DJ Food

Originally produced by Coldcut on the ninja tune independent record label, the DJ Food project started in 1990 on the premise of providing metaphorical "food for DJs". DJ Food released the Jazz Brakes series, with Jazz Brakes Volume 3 being the most successful. The records consisted of collections of breaks, loops and samples, ideal for mixing, remixing and producing the trademark ninja tune blend of jazz & hip hop. Volumes 4 and 5 of the Jazz Brakes series, co-created with DJ / producer PC transcend the breakbeat compilation format to stand as artist albums in their own right. ...show more

Originally produced by Coldcut on the ninja tune independent record label, the DJ Food project started in 1990 on the premise of providing metaphorical "food for DJs". DJ Food released the Jazz Brakes series, with Jazz Brakes Volume 3 being the most successful. The records consisted of collections of breaks, loops and samples, ideal for mixing, remixing and producing the trademark ninja tune blend of jazz & hip hop. Volumes 4 and 5 of the Jazz Brakes series, co-created with DJ / producer PC transcend the breakbeat compilation format to stand as artist albums in their own right.

The later DJ Food albums have developed with shades of latin, dub, techno, ambient, and jungle flavouring the funk. The 1995 album, A Recipe For Disaster was a conscious move away from the Jazz Brakes volumes to form more of an identity as an artist, and a remix album of tracks from all 6 LPs, entitled Refried Food was released the following year. Their last release, Kaleidoscope, featured guest artists including Bundy K. Brown (formerly of Tortoise, Directions In Music, Pullman) and voiceover artist and jazz poet, Ken Nordine).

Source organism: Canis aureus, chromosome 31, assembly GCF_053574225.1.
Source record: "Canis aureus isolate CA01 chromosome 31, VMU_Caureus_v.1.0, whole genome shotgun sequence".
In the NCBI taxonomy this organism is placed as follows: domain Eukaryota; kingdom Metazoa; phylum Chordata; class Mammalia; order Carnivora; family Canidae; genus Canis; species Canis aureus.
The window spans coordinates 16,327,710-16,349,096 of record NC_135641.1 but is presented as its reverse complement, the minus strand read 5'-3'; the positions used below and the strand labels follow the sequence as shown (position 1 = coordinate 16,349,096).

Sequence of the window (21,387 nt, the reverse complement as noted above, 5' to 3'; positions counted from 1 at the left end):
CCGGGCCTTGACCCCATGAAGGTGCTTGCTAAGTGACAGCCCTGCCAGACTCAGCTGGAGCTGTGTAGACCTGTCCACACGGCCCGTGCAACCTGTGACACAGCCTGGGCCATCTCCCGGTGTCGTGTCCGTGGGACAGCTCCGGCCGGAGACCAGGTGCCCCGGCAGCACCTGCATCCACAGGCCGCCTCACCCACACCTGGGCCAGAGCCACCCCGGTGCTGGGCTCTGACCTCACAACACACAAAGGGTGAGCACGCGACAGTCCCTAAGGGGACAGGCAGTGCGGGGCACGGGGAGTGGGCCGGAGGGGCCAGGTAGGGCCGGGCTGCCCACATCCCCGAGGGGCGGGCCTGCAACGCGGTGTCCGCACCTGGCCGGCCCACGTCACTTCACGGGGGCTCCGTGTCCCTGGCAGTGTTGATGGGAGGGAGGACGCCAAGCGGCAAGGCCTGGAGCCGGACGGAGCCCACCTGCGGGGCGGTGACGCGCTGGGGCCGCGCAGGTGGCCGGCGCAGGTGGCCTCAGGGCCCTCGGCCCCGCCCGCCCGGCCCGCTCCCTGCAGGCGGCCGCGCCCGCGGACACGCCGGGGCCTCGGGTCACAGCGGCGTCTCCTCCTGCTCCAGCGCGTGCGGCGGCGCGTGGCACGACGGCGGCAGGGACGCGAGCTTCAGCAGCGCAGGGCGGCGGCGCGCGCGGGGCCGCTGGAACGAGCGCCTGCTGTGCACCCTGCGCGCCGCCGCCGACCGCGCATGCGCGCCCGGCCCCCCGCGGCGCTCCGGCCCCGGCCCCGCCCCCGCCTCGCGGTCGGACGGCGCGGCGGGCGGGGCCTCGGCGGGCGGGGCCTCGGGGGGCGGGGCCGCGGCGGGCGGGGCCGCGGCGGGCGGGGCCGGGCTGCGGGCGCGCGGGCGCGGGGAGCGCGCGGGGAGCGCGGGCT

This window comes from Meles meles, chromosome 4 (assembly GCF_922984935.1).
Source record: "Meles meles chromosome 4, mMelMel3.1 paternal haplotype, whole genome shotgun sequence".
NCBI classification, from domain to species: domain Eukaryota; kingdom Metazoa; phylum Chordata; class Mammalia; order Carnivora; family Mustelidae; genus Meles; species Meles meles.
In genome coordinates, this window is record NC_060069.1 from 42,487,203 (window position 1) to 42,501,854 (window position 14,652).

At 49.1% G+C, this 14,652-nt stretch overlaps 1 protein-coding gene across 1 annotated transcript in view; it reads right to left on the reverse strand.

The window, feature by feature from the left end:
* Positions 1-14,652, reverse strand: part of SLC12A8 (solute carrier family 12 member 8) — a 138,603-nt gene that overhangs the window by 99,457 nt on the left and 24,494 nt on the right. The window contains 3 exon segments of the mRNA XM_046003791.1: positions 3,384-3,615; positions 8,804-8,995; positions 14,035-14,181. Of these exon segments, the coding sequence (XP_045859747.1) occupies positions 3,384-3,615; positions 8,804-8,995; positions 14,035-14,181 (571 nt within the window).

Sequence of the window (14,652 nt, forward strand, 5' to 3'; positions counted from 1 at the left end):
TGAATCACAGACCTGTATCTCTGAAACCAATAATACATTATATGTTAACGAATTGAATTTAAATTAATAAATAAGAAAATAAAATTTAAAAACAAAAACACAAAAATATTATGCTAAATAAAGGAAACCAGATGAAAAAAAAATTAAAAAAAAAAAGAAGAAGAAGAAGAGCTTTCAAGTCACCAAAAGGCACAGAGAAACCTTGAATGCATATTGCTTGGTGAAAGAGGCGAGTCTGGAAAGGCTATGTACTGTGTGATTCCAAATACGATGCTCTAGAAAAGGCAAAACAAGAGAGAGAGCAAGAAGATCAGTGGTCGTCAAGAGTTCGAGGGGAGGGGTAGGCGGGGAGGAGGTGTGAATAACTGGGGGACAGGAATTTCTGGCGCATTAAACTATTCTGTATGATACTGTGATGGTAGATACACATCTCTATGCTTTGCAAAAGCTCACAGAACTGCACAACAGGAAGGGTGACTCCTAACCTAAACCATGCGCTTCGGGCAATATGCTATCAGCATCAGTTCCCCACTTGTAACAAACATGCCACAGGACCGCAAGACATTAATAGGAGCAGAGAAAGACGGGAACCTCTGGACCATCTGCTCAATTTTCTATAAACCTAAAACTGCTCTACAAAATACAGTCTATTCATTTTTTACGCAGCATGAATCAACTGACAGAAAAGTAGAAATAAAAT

With a seemingly single DJ name, it is often wrongly assumed that DJ Food is single person. In fact, a whole host of DJs, producers and musicians have performed under the name, so the evolutionary nature of the DJ Food sound comes as no surprise. Matt Black and Jonathan More (aka Coldcut) were responsible for starting Jazz Brakes series in the early 90s. Along the way they met Patrick Carpenter, who, being listed on the liner notes simply by his initials, was often mistakenly thought to be a Personal computer. ...show less